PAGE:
The US involvement in building a new political setup in Iraq has been a failure from day one. The governments led by Ibrahim al Jafar or Nour al Maliki have failed in governing or providing much needed security to the Iraqi people. Nour al Maliki has failed to deal with the security situation in Baghdad – the situation has deteriorated even more under his short tenure than what one saw under Ibrahim al Jafar, regarded as a failure by many Iraqis.
Nour al Maliki has been at the centre of much criticism from the US administration and the neoconservatives, who are clearly unhappy with how things are unfolding in Iraq. The level of insecurity is threatening US economic and strategic interests in Iraq and the wider Persian Gulf. In addition, the Iraqi quagmire is preventing the US dealing with other regional security concerns such as Iran and Syria. The US has therefore much to lose if the situation in Iraq persists. In response to the need to rectify the terrible situation in Iraq, it has been reported that the US has been holding secret meetings with senior officials from the Iraqi military behind the Iraqi government’s back, with the hope of engineering an internal coup to bring about governmental change in Iraq. This would remove Nour al Maliki and bring forward someone else who the US believes would be better able to deal with the chaos in Iraq. No one knows who this person is but the US has a history of pulling someone out of the hat to do its work, Hamid Karazai in Afghanistan is a case in point.
This backdoor planning by the US makes it clear that the US is not really interested and will not be interested in allowing the Iraqi government to function of its own accord. This destroys the myth that the Iraqi state has political sovereignty, a line constantly pushed by the US administration post Saddam and post the December 2005 elections. It is also valid to emphasise that blaming of Nour al Maliki for the lawlessness and chaos in Iraq conveniently deflects attention from the role the US has played in the bloodshed we witness in Iraq. Sir Richard Dannatt from the British military recently linked foreign military presence in Iraq to the escalating level of violence in Iraq but such comments are brushed aside and the US and British government, who continue to direct criticism at the Iraqi government.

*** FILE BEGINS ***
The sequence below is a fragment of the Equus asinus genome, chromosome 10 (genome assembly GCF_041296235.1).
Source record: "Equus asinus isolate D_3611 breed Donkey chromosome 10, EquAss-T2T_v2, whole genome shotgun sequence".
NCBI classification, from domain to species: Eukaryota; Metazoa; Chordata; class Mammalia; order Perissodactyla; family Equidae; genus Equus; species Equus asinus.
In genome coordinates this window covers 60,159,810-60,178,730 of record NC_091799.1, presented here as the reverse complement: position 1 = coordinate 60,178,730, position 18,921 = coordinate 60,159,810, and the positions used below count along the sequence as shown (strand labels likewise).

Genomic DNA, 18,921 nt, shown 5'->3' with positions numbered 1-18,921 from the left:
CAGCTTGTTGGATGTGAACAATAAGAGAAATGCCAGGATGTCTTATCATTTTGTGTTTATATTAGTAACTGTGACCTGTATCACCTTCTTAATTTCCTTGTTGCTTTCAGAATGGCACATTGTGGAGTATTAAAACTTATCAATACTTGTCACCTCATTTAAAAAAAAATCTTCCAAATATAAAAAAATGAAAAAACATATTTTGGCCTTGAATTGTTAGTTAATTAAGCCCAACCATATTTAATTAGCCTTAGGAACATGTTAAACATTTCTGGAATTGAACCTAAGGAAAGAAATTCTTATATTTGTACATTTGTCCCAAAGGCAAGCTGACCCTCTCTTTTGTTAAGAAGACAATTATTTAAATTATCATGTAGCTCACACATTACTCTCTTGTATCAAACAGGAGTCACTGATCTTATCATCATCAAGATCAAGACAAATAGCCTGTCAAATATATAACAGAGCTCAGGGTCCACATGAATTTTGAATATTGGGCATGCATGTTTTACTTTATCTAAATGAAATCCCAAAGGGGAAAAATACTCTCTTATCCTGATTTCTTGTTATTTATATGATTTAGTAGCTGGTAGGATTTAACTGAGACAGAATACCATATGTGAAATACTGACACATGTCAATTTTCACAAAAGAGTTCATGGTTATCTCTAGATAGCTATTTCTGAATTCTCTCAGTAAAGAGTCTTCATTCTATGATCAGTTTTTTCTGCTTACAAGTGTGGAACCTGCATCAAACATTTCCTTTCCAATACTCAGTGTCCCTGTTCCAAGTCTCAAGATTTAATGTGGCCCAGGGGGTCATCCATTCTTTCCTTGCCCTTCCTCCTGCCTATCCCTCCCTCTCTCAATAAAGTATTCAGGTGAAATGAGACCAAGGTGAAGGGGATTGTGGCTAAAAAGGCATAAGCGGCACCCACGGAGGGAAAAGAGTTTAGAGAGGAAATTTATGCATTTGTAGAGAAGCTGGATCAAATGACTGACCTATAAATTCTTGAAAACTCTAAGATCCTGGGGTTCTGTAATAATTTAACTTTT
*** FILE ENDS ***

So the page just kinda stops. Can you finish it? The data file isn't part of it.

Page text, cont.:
The outlook for Iraq appears dismal. Even if a new government is put in place by the US, the root cause of the crisis – the military occupation – needs to end, allowing an opportunity for the Iraqi people to determine their own political future. The gathering of Iraqi Islamic scholars and political leaders recently in Mecca, Saudi Arabia indicates their desire to resolve the problems facing Iraq but are disabled while the occupation continues. The end of the occupation will no doubt act as a source of Iraqi political empowerment allowing a path of political self determination to be constructed, providing a platform to lead Iraq out of the mess it is in at the moment.